'We are not trying to kill this business': Residents speak out as councillors deliberate alcohol licence for rooftop bar in Northampton
Bar owner instructs report from noise and sound expert following neighbours concerns in St James
A decision on whether a bar in Northampton will be granted a licence to allow it serve alcohol on a roof terrace area is now being deliberated by councillors following a licensing meeting.
The application for Jimmy's Sports Bar in Harlestone Road seeks to vary the premises licence by licensing for the sale of alcohol for consumption on the premises on the roof terrace area.
Six letters of objection were sent to West Northamptonshire Council raising concerns about potential noise and disruption.The Northampton area licensing sub-committee of the council considered the application at a meeting on Thursday (April 29) and will make its decision within five working days.
A report to the committee states the variation proposal is to the licence for sale of alcohol for consumption (on the premises) at roof terrace bar Monday-Thursday 11.00-23.00, Friday 11.00-01.00, Saturday 10.00-01.00 and Sunday 10.00-22.30.
It stated: 'It is pertinent to mention at this stage, due to the nature of the objections received, that by licensing the roof terrace bar for the sale of alcohol, some deregulation of the Licensing Act 2003 would allow for live and recorded music to be played on the roof terrace bar during any of the times the bar was open for the sale of alcohol.
'However, this deregulation is restricted to between the hours of 08.00hrs -23.00hrs and for audiences of less than 500. This is clearly relevant to the licensing objective of The Prevention of Public Nuisance which all objections received relate to. '
Solicitor Tim Vaughan, speaking on behalf of the applicant Harry Barnes, stated that Mr Barnes had obtained a report from Mike Randall a noise and sound expert.
Mr Vaughan said:"If I could address the committee on the main thrust of the objections which is excess noise.
"What we do say, is that any risk is manageable by conditions. Having had the opportunity of reading both the initial report of Mr Randall and his updating report, as you can see, he has confirmed that his recommendations, as to the screening, have been fully implemented.
"I hope that much is clear from the photographs.They are high walls which have a considerable effect on decibel measurements in the street at the back and in the vicinity."
Mr Vaughan then said the following two conditions stated in the report, were agreeable.
"Notices shall be prominently displayed at any area used for smoking requesting patrons to respect the needs of local residents and use the area quietly.
"A direct telephone number for the manager/ designated premises supervisor at the premises shall be publicly available at all times the premises is open. This telephone number is to be made available to residents and businesses in the vicinity.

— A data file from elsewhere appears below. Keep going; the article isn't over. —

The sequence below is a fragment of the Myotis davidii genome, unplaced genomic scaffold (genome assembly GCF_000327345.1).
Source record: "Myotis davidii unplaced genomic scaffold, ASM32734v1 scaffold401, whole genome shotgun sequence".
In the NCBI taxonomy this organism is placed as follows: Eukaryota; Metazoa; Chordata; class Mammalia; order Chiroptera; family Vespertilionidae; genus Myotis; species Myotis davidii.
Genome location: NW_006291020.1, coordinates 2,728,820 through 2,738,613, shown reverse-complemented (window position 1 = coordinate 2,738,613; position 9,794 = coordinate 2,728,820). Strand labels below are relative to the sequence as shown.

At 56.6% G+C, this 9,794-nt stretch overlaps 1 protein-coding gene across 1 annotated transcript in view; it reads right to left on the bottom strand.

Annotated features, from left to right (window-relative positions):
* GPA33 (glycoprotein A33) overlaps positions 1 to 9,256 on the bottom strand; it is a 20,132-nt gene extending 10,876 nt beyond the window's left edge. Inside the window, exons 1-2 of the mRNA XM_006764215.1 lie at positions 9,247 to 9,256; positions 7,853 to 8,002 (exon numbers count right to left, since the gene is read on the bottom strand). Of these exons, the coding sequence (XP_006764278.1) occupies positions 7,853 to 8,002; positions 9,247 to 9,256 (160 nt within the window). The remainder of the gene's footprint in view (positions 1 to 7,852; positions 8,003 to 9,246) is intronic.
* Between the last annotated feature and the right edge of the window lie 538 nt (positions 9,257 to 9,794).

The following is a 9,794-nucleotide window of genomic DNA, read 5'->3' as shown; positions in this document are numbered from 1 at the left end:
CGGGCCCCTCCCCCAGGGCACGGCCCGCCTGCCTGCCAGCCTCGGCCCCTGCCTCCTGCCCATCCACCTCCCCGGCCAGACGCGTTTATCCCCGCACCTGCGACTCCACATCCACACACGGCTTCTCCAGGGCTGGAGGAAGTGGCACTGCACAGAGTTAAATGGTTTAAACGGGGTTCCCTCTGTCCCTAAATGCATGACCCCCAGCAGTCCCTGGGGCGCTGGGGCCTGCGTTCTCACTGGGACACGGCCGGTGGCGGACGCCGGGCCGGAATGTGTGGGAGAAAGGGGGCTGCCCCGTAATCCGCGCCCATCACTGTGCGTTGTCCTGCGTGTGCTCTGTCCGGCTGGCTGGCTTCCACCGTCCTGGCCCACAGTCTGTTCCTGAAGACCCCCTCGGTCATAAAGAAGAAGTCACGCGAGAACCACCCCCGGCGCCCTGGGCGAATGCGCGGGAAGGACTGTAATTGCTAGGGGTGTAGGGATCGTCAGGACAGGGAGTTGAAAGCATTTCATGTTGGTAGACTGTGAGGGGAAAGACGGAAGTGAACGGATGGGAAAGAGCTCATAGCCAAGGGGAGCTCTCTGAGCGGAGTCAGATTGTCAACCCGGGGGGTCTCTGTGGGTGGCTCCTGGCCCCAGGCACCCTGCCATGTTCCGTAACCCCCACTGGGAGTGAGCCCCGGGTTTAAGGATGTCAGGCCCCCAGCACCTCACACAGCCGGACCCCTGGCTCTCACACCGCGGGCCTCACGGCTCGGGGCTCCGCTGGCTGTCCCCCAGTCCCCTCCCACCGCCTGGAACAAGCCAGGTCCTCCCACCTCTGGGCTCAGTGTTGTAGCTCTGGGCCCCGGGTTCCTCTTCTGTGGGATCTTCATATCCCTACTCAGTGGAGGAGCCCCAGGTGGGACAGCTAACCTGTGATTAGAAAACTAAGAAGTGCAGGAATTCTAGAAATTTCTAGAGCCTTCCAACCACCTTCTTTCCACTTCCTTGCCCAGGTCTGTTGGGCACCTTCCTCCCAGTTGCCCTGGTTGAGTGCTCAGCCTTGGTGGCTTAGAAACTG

"The two manifestly important conditions which you may wish to consider are those alluded to by Mr Randall in his report. If I can read it out; The next two steps of advised mitigation can now be implemented.
"Firstly music system loudspeakers can be relocated to positions on the roof terrace side of the screen typically 1.5metres below the top level of the screen. That was a problem he had when he first inspected, nor were the screens high enough.
"With the loudspeakers relocated and without the roof terrace in operation, a sound limiting device fitted to the music system can be set at a fixed operating limit, witnessed by NBC environmental health, to allow the sound system to provide background music to the patrons of the roof terrace area without impacting adversely on the nearby residential locations.
"We suggest that two noise measurement locations in the corner of Althorp Road and Orchard Street are used as listening positions when setting the music system noise limiter."
Mr Vaughan said Mr Randall had taken test readings on each of those corners and he was convinced the mitigation of noise produced by these conditions would be quite satisfactory.
Mrs Pamela Williams, representing residents, said: "I don't think the residents are objecting to say not have any music, but it's very much a timescale because you know we do go to bed round here at certain times. We are not all up to 11 or one o'clock at night.
"We are not trying to kill this business, because we are used to this business. That bar has been there many, many years. We're used to people coming out late at night. We've accepted that, we've lived with that round here because it's been done for many years.
"We are really not trying to close down this business but in all fairness I don't know if any of you have had a bad neighbour, but it's that noisy you can't go to bed at night and sleep.
"And this is what we are frightened of. We are hoping that Mr Barnes is listening to us and it sounds like he is trying to I will give him his due."